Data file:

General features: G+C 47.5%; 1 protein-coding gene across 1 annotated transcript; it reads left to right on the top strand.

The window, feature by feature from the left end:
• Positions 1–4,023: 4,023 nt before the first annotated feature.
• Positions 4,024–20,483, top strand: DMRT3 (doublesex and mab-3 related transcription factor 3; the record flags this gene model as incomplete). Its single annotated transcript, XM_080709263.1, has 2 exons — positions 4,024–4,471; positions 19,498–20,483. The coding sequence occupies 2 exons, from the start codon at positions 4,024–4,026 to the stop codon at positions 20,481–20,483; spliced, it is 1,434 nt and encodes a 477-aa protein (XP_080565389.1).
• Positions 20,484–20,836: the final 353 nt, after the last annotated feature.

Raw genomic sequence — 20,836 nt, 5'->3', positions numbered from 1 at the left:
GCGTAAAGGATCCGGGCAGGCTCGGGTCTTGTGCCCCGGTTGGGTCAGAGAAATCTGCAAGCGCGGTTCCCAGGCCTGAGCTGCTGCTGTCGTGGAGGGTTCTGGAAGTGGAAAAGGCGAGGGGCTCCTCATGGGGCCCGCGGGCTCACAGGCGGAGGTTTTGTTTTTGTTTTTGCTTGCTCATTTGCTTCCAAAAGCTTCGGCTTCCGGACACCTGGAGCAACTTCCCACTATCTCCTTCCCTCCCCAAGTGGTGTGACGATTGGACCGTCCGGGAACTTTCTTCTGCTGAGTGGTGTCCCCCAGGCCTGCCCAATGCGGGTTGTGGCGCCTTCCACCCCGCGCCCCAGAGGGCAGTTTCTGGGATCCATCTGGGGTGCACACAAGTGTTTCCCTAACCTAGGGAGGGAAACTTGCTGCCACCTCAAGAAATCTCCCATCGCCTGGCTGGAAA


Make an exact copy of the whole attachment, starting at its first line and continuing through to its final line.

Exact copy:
General features: G+C 47.5%; 1 protein-coding gene across 1 annotated transcript; it reads left to right on the top strand.

The window, feature by feature from the left end:
• Positions 1–4,023: 4,023 nt before the first annotated feature.
• Positions 4,024–20,483, top strand: DMRT3 (doublesex and mab-3 related transcription factor 3; the record flags this gene model as incomplete). Its single annotated transcript, XM_080709263.1, has 2 exons — positions 4,024–4,471; positions 19,498–20,483. The coding sequence occupies 2 exons, from the start codon at positions 4,024–4,026 to the stop codon at positions 20,481–20,483; spliced, it is 1,434 nt and encodes a 477-aa protein (XP_080565389.1).
• Positions 20,484–20,836: the final 353 nt, after the last annotated feature.

Raw genomic sequence — 20,836 nt, 5'->3', positions numbered from 1 at the left:
GCGTAAAGGATCCGGGCAGGCTCGGGTCTTGTGCCCCGGTTGGGTCAGAGAAATCTGCAAGCGCGGTTCCCAGGCCTGAGCTGCTGCTGTCGTGGAGGGTTCTGGAAGTGGAAAAGGCGAGGGGCTCCTCATGGGGCCCGCGGGCTCACAGGCGGAGGTTTTGTTTTTGTTTTTGCTTGCTCATTTGCTTCCAAAAGCTTCGGCTTCCGGACACCTGGAGCAACTTCCCACTATCTCCTTCCCTCCCCAAGTGGTGTGACGATTGGACCGTCCGGGAACTTTCTTCTGCTGAGTGGTGTCCCCCAGGCCTGCCCAATGCGGGTTGTGGCGCCTTCCACCCCGCGCCCCAGAGGGCAGTTTCTGGGATCCATCTGGGGTGCACACAAGTGTTTCCCTAACCTAGGGAGGGAAACTTGCTGCCACCTCAAGAAATCTCCCATCGCCTGGCTGGAAA